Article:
‘Quincy B Responsible for His Own Death’

Police release accident findings, charges manager Lewiz McCarthy

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The traffic section of the Liberia National Police has concluded its investigation to establish the cause and circumstances that led to fallen music icon Quincy B’s death.  According to the LNP, Quincy B, (Quincy Luwokollie Burrowes) died as a result of excessive speeding and reckless driving, which violated section 10.10 of the vehicle and traffic laws of Liberia.

The LNP investigation report added that section 10.10 of the vehicle and traffic laws of Liberia called for drivers to drive at a speed limit of 35 miles per hour in residential zones, such as the Tubman Boulevard area.

“When a driver is driving at 35 miles per hour and then an accident occurs, injury will be minor,” the report explained.  “But when the driver is speeding and an accident happens, injury will be serious just like the case of Quincy, which resulted in his death and one person sustaining a broken leg.

“In addition, Quincy B’s 2007 Toyota Camry summersaulted into the air up to 52 feet, which is another clear indication that he was driving above the speed limit stipulated in the law,” the report revealed.

The investigation report said that immediately the artist entered the curve, he lost control of his car apparently as he tried to dodge a vehicle that was coming in from the fence of the UNMIL in order to avoid a head-on collision. This vehicle was on its rightful lane, and bears no responsibility for the artist’s death.

The report added that testimonies gathered from the other survivors revealed that Quincy B was driving at the same time playing with his phone.

“Driving at the same time playing with gadget or any other material violates section 10.2 of the vehicle and traffic law, which means he did not care about observing traffic rule.  In a nutshell, Quincy B is responsible for his own death and the injury his friend received,” the reported noted.

Meanwhile, the investigation report fell short of disclosing whether Quincy B had a valid driver’s license and whether he had on his seatbelt the night of the accident.  However, a traffic police officer who spoke on the condition of anonymity said if Quincy had on seatbelt it was going to protect him when the car summersaulted.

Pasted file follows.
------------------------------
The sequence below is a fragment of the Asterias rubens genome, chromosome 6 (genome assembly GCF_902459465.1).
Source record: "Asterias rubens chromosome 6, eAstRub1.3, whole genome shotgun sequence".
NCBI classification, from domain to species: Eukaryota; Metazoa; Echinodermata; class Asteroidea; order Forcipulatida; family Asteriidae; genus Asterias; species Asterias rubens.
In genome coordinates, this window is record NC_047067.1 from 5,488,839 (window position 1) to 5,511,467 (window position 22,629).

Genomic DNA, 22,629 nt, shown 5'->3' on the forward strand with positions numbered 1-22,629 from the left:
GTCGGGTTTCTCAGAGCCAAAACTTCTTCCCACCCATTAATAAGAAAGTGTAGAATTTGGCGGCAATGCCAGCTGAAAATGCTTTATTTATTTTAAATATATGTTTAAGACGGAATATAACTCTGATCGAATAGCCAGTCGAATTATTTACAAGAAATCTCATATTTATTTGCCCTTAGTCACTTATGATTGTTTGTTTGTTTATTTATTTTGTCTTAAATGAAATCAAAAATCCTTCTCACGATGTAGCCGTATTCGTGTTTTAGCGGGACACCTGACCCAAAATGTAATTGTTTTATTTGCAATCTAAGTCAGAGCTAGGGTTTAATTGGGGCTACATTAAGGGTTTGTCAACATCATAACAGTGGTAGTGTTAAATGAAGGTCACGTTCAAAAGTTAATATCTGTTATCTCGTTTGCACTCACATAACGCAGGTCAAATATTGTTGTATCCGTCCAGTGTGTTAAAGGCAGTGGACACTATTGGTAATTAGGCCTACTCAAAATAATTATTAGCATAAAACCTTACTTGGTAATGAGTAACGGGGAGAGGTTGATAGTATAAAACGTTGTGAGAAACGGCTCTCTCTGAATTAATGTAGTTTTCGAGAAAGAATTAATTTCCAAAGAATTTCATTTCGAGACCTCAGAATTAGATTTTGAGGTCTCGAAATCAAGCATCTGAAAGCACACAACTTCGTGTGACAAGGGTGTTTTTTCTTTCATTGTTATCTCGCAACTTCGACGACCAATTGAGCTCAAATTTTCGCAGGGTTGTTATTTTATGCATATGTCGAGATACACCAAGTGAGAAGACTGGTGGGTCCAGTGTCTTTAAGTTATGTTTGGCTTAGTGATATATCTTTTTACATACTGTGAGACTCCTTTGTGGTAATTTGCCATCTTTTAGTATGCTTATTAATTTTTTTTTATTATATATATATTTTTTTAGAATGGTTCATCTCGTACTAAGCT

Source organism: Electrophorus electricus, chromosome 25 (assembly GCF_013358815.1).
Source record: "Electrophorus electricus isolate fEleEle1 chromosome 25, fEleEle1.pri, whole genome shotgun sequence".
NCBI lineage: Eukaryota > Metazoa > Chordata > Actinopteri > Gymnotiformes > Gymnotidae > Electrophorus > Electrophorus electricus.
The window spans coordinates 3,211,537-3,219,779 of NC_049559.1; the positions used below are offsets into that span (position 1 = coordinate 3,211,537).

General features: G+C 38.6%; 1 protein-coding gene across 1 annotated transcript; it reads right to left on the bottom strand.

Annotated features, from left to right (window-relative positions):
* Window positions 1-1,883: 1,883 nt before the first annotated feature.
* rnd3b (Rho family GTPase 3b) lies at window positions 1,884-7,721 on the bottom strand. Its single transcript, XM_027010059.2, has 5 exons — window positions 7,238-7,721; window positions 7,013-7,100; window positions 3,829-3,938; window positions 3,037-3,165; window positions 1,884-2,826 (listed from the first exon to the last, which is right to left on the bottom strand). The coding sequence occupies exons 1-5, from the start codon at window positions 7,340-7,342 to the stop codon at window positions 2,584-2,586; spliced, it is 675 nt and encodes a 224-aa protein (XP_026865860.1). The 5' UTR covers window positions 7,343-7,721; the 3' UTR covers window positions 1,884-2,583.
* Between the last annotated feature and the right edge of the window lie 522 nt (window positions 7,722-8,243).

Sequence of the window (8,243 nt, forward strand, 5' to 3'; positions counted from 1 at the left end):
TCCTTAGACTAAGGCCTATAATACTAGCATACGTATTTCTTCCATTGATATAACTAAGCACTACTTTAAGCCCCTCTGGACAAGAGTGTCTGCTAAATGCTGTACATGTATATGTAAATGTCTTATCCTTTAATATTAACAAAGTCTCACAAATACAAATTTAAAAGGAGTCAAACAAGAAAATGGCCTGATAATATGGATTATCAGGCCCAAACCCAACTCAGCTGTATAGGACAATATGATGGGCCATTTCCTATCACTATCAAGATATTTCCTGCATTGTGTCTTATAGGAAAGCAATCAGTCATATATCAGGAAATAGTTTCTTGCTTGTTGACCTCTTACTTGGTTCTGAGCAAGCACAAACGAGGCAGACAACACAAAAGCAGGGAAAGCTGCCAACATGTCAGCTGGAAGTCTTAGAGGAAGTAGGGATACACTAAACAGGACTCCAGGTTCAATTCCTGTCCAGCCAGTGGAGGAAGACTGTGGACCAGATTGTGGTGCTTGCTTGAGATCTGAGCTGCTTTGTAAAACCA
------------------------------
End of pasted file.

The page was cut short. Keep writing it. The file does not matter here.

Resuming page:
“He never had seatbelt on; that is why, when the vehicle crashed it was difficult for him to remain safe and secure within the car. Even if the car has airbags, it could not work because airbags are meant to work with seatbelts, not replace them,” the police officer said.

Meanwhile, the Liberia National Police has charged Lewiz McCarthy, manager of the late Quincy B, for civil liability and violation of the insurance law of Liberia.

McCarthy, who was released by his lawyer, will be responsible for injury expenses for artist CIC, who was also involved in the accident, because the car was not insured, according to the LNP charges.

According to a source, the late Quincy B’s family, Lewiz McCarthy and others were all invited on Friday at the LNP Headquarters in Monrovia.

Under Chapter 5 of the Vehicle and Traffic Law of Liberia, which is captioned, Civil Liability, every owner of a vehicle used or operated on any highway to which this title is applicable shall be liable and responsible for deaths or injuries to a person or property(ies) resulting from negligence in the use or operation of such vehicle.